If you are receiving financial aid, grant money or scholarships, you'll want to look into the fine print of terms and conditions for each. Scholarships, in particular, tend to have stipulations about the degree being pursued, enrollment status and the institution you're attending.
If it turns out you'll be losing out on scholarship money, it's worth the time to contact your target school's financial aid office to see if you're eligible for other scholarship opportunities. Many private schools, for example, might have higher initial pricing but may offer substantial scholarships to reduce the overall cost.
It's also helpful to note that many four-year institutions offer scholarships specifically for transfer students. Be sure to ask about this when you speak with the financial aid representative at the school you're interested in.
If you're looking into multiple target schools, it's best to complete the entire application process — including the financial aid award letter — so you'll have an apples-to-apples comparison of overall cost.
The importance of this consideration will depend on your academic progress and how strongly you feel about your current major. If you're dead set on pursuing a highly-specialized career — like physical therapy, for example — be sure to research the programs offered at your target schools because your options may be limited.
Panger says it's also important to know that your GPA from both high school and college courses will be under consideration for your acceptance to a new school. You may be able to gain admittance into a university, but their business school, for example, might have a higher academic bar to reach.
She recommends taking the extra step of checking for any requirements regarding the specific major you'd like to pursue.
There's no use in transferring to another school if you can't make your school schedule work with your life. If you know you'll have significant limitations on the hours you're available due to work or family obligations, check ahead of time to see if your target school offers online, night or weekend classes for the major you plan to pursue.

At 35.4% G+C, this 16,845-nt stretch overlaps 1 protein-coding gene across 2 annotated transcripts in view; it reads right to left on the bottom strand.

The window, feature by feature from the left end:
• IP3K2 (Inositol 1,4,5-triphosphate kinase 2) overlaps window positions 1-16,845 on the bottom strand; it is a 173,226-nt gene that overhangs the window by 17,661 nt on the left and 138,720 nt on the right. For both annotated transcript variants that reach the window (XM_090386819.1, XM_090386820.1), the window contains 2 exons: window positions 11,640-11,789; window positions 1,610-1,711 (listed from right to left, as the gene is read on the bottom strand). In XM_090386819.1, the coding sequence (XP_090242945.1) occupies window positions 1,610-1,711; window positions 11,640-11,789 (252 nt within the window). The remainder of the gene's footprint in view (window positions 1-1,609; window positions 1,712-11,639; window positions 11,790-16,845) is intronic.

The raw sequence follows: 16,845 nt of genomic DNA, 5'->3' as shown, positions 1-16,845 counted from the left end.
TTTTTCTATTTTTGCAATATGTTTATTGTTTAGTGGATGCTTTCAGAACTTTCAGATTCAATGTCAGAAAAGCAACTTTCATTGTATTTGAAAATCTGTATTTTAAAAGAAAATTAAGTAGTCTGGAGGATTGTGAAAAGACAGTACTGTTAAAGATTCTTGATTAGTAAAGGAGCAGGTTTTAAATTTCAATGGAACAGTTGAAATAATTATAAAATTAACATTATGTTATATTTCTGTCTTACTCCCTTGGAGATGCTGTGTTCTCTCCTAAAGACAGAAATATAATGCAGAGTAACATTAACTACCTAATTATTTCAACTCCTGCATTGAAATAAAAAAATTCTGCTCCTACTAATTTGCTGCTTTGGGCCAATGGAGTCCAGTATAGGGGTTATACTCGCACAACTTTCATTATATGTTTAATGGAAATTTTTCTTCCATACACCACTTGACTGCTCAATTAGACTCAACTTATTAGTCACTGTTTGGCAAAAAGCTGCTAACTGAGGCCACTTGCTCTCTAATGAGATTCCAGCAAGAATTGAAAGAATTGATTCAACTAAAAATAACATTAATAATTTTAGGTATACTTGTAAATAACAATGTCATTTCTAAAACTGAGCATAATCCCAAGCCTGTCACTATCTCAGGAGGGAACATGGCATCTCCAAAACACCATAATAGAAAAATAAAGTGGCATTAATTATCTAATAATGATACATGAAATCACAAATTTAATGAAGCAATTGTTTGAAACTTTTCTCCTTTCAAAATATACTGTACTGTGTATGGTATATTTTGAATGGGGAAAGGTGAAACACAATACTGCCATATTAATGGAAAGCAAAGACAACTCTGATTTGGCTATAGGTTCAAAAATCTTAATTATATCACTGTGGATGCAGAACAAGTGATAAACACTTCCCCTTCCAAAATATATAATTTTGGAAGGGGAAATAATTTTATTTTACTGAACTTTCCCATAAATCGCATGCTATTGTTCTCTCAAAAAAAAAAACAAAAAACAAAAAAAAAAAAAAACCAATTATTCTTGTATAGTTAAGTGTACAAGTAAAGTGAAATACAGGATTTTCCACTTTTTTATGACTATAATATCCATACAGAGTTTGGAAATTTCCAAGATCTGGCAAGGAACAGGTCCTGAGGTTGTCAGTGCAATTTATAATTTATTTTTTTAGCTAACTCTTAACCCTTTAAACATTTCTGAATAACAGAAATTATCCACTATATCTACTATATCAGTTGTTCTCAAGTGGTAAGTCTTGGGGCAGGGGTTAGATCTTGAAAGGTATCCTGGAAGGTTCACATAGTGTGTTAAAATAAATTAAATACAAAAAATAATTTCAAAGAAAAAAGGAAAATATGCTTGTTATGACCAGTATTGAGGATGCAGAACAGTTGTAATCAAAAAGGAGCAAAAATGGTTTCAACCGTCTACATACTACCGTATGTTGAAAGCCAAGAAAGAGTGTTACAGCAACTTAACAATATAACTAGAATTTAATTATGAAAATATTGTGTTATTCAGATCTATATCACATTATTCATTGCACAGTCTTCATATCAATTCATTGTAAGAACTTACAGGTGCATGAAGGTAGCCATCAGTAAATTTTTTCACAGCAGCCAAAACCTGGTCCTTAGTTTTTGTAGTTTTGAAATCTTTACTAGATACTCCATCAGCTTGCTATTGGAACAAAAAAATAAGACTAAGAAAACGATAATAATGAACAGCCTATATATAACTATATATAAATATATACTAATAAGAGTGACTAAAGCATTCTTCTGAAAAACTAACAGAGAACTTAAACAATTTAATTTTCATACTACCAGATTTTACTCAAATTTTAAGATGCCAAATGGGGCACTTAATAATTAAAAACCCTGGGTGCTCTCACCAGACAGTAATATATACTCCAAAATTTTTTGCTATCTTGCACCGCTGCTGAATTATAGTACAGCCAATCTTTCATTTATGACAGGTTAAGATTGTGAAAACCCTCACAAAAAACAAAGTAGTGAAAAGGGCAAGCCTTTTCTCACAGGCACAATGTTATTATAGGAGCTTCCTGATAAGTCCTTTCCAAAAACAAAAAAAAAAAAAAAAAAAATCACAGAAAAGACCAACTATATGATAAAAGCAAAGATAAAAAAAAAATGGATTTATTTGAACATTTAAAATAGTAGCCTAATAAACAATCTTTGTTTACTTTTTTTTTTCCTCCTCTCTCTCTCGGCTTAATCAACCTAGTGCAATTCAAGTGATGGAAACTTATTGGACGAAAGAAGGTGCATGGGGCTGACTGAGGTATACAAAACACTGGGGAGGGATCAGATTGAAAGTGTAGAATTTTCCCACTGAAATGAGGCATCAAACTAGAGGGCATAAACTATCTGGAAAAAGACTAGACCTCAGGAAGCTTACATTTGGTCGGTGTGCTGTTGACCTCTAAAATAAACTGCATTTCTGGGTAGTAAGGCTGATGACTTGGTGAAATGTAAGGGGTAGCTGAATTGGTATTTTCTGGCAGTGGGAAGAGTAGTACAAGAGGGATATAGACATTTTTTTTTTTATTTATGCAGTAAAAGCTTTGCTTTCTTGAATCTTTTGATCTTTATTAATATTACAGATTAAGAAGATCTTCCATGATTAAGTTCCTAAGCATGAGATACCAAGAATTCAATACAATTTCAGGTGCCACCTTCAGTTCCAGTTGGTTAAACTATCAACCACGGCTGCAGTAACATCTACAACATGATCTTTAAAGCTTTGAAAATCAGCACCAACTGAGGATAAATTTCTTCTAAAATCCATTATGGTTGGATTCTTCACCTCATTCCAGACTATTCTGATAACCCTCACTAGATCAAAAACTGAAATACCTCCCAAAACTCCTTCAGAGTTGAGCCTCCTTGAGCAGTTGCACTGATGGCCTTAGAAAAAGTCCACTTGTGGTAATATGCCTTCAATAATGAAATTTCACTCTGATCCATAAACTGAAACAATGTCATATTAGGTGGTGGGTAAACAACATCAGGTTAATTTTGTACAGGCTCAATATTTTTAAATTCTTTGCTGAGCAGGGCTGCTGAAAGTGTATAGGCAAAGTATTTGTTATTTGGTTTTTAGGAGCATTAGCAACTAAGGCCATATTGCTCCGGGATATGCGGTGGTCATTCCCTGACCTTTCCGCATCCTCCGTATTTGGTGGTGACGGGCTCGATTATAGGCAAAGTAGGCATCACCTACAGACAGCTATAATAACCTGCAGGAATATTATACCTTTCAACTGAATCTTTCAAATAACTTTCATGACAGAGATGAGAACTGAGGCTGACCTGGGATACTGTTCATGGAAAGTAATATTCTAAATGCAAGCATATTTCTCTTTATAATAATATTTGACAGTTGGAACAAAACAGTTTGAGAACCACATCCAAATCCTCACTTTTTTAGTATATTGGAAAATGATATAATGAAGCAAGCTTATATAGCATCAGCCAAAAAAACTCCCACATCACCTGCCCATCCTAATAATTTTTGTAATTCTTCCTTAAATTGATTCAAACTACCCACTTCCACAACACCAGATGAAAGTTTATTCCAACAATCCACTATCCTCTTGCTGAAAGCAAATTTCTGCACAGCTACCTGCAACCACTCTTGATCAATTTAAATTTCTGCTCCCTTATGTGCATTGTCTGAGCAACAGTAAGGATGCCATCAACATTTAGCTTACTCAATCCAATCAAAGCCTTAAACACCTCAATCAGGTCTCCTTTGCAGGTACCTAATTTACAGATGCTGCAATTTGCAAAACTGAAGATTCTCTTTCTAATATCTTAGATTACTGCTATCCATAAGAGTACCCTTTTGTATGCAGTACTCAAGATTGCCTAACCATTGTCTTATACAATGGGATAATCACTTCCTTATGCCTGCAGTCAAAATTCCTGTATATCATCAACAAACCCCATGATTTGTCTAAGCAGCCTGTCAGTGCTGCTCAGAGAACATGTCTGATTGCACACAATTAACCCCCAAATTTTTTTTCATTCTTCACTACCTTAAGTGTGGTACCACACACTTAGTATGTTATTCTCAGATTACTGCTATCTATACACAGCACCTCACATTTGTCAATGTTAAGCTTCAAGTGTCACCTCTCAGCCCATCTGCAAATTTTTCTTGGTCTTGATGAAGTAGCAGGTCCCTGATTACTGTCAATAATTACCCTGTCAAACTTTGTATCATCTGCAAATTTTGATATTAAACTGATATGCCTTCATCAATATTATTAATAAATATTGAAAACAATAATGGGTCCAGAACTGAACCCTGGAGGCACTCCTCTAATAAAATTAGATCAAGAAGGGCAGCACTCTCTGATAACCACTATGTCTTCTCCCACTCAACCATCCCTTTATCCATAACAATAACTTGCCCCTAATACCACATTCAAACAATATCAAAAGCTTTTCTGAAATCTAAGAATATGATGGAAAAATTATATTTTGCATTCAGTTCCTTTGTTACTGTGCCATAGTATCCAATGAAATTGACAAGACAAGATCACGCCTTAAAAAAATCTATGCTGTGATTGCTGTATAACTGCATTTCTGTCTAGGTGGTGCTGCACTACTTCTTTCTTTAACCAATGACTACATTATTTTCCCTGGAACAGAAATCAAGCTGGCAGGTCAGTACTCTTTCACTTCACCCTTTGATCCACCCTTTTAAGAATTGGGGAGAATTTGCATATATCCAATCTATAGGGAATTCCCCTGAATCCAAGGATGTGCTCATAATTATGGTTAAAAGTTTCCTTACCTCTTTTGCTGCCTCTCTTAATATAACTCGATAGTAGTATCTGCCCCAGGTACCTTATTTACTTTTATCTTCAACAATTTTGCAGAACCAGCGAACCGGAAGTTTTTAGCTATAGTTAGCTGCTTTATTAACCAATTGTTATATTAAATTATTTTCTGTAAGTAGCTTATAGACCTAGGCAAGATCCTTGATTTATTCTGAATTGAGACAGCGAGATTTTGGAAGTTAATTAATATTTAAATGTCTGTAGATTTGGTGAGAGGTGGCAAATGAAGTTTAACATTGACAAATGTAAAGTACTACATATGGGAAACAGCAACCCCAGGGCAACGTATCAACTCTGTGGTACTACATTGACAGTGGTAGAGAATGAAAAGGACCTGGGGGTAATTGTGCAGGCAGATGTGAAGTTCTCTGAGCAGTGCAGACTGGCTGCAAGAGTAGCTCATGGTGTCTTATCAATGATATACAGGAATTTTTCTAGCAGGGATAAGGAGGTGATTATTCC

Perhaps the hardest part of transferring colleges is starting fresh with new social groups. If you have friends or family at your target school, they can certainly help you get acclimated to your new surroundings. But if you don't have that luxury, it'd be a good idea to arrange a campus tour and spend a little time exploring the surrounding area.
Getting involved with groups on campus is another excellent way to break the ice and meet like-minded people. Many schools will also have some sort of student activities directory where you may be able to find on-campus clubs and student groups.
As you can see, transferring colleges is a process that should be done deliberately. This list should provide a variety of questions to consider and research before making the leap to a new school.
If you have lingering questions about transferring colleges that have gone unanswered, don't hesitate to reach out to get the answers you're seeking! Head over to St. Scholastica's undergraduate transfer page to learn more.